Hence, I felt justified in having the confidence that the trip was not outside my capabilities. I knew the known knowns and I could prepare for the known unknowns. Of course it was the unknown unknowns that would get me and I did a lot of research over many months to minimise these.

Perhaps the most baffling of reactions was the most common reaction. All the things I worried and agonised over for a long time – Equipment, route, stores, etc – didn’t feature in this reaction. Rather, it was “Three months by yourself, I couldn’t do that”.

I’m not sure how they know this. I perhaps have a greater inclination to solitude than the average man, but the longest I had been alone for was 4 days. So I had no idea what an extended length of time in solitude would be like.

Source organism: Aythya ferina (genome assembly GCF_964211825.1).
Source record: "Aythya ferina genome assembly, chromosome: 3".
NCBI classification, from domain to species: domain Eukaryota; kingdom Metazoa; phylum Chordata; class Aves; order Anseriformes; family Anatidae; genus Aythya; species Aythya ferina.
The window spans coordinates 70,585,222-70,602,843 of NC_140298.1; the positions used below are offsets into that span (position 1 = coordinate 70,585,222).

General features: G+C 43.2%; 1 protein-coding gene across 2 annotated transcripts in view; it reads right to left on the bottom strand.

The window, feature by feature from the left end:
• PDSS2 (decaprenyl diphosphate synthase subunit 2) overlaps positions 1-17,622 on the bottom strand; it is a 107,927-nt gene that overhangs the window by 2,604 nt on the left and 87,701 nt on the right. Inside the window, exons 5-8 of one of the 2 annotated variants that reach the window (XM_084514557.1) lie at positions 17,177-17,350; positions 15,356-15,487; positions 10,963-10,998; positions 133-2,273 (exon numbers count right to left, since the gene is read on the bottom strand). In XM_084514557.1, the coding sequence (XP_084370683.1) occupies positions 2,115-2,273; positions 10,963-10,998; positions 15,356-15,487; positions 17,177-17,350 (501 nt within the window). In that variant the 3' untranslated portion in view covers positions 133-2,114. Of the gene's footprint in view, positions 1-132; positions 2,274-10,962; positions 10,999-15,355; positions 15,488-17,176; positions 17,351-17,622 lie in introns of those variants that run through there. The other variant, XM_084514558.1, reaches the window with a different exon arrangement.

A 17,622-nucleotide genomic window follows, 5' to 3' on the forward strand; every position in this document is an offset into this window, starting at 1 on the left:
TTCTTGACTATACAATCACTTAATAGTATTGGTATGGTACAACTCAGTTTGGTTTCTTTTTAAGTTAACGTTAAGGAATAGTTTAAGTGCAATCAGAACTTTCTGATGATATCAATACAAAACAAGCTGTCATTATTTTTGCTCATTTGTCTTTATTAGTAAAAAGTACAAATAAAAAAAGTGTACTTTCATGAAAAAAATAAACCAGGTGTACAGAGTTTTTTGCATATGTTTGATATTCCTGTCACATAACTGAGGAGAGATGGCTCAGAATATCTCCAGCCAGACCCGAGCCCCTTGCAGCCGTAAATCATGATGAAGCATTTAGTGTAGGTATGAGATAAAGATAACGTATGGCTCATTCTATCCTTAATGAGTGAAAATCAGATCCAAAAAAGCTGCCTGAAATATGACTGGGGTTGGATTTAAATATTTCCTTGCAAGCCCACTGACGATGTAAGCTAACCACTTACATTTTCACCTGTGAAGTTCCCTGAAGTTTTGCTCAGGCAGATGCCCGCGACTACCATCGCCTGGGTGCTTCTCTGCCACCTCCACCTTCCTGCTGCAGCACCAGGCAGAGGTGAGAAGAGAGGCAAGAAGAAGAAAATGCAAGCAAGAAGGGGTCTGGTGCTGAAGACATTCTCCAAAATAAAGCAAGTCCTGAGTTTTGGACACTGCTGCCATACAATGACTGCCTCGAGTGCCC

There is a disclaimer of course. If you look at some of the pioneer solo sailors prior to the prevalence of radio communication like Slocum, or someone like Knox-Johnston whose radio malfunctioned and was given up as lost after no contact for over 100 days, my experience is quite different.

I get daily emails from family members, and since I’ve left Wellington, I’ve had two five-minute phone calls to Mum and one to each of my seven siblings (Apart from John and William who never answer their phones, even if you’re calling from the middle of the ocean via satellite).

So I’m not entirely isolated like these sailors.

Fundamental to human nature is the, at times unexpected, at times astonishing, ability to adapt to circumstances.